The iconic Pride rainbow represents the attributes and the beauty of the LGBTQ+ community; more than anything, it’s a symbol of equality. On the last week of Pride Month, we wanted to tell the stories of six LGBTQ+ figures who, in their own ways, are living their truth and advocating for the rights of every Filipino—queer or not.
For our third installment, we have the Golden Gays, representing the color yellow (vitality and energy).
To have lived a full life—in the end, that’s what anyone really strives for. Not everyone can claim it. But the Golden Gays–a marginalized, and indigent group of elderly gay people—are one of the few who can.
Established in the mid-1970’s by LGBT rights activist and columnist Justo Justo, the Home for the Golden Gays in Pasay served as a care facility for elderly and homeless gays. However, when their founder died in 2012, members were forced to leave and the majority of them are now living on the streets without families or proper income. When they don’t have bookings for a performance, they turn to other jobs to survive. Some of them work as a beautician, vendor, street sweeper, or trader.
To many people, the Golden Gays might seem like an unfortunate bunch. In a difficult world, it would appear they only have each other—but it seems clear from my interview with Ramon Busa, current head of the Home for the Golden Gays, and members Rey Ravago and Federico de los Santos Ramasamy aka Lola Rikka— that’s all they need. Truly, I can say they are one of the happiest people I have ever met in my life. As a self-admitted pessimist, this ability to remain positive despite their hardships baffles me. Ramon did his best to explain: “Siguro isa yun sa mga character ng pagiging gay. Kasi nga being gay, halos in general, survivalist eh. Talagang maski saan mapunta, parang kabute; kahit saan dumadapo, tumutubo.” (Maybe that’s one of the characteristics of being gay. Gays in general are survivalists. Wherever you put them, they grow.) What he means to say is, in a society where gays become targets of abuse, violence, and bullying, they have to have a hard shell to survive. The Golden Gays have obviously done so, and with exceptionally good spirits. The latter could be attributed to their immersion in drag culture.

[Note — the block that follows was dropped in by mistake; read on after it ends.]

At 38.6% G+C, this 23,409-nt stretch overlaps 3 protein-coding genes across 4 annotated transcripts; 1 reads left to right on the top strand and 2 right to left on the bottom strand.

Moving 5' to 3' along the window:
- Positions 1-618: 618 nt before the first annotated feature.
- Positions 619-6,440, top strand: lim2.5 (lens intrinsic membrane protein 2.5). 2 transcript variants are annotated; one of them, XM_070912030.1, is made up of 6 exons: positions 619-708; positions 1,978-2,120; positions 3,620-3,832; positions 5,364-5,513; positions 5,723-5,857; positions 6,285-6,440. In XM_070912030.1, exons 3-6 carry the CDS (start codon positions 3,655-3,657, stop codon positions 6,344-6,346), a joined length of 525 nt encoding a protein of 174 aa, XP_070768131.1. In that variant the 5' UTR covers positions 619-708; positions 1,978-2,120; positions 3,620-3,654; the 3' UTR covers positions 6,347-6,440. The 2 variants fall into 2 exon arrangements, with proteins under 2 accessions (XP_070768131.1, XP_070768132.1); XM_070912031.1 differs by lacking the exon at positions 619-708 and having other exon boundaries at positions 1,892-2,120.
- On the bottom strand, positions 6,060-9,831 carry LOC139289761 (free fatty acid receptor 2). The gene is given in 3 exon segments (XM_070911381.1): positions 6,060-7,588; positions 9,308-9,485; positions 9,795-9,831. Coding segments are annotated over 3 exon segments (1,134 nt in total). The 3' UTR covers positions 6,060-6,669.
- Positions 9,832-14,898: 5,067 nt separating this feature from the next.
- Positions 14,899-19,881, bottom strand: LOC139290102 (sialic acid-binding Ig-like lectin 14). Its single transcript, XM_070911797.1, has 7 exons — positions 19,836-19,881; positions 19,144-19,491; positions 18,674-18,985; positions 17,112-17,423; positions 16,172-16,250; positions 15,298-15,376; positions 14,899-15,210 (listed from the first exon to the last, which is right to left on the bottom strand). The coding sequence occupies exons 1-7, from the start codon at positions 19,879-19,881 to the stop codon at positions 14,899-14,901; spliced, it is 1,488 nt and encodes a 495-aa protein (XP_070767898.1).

Clearly, to them, drag is more than just a way to survive financially. Like Rey said, “nakakaangat siya ng aura ng isang lola at the same time pag rumarampa na kami, naeenergize kami. Parang buhay na buhay ang aming dugo.” (It uplifts us. Whenever we’re performing, we feel energized. We feel alive.)
Rey claims that their transformations allow them to express themselves. When they’re in drag, “Eto ako, babae ako. Ang ganda ganda ko,” he beamed. (This is me, a woman. I’m beautiful.) “Masaya kami nakapagsuot kami ng mga dress, ng mga gown, costume. [Tuwing] performance, nailalabas talaga namin kung ano kami.” (We feel happy we get to wear gowns and costumes. During our performances, we get to be who we really are.)
Lola Rikka shares that when he was younger, he used to join pageants but stopped since he had to work. “So dumating sa panahon na matanda na ako kaya napunta ako sa Golden Gays. Dito ko na naranasan yung gustong-gusto ko talagang gawin—ang mag makeup-makeup, mag wig, [magsuot] ng beautiful gown tapos heels, o! Ang feeling ko talaga napakasaya ko. Parang fulfilled na fulfilled ako na ako’y isang babae nga.” (When I got older, I got to join Golden Gays. That was where I experienced what I’ve always wanted in life—to wear makeup, wig, beautiful gowns, and heels. I truly feel happy and fulfilled I finally get to be a woman.)
Rey shared an anecdote which stuck with me: “Yung iba nga saamin pasaway ‘no? Bago sila nawala, join join padin. After a week, wala na. Mababalitaan na lang namin…” (Some of our members are really stubborn. They still join even if they shouldn’t. After a week, we’ll get the news that they have passed.) Ramon agreed, stating, “Although may dinadamdam siya, gusto pa rin niya jumoin.” (Though they have difficulties due to old age, they still join.) There’s something about the image of a man rejected by society yet died happy, surrounded by fellow “misfits” whom he call his family, and ‘til his last breath, pursued his passion—performing in drag— that deeply touched me. “Wala kaming nakita na nalungkot siya bilang isang matanda. Pumikit siyang masaya siya,” Rey said. (We didn’t feel that they were sad during their later years in life. They died happy.)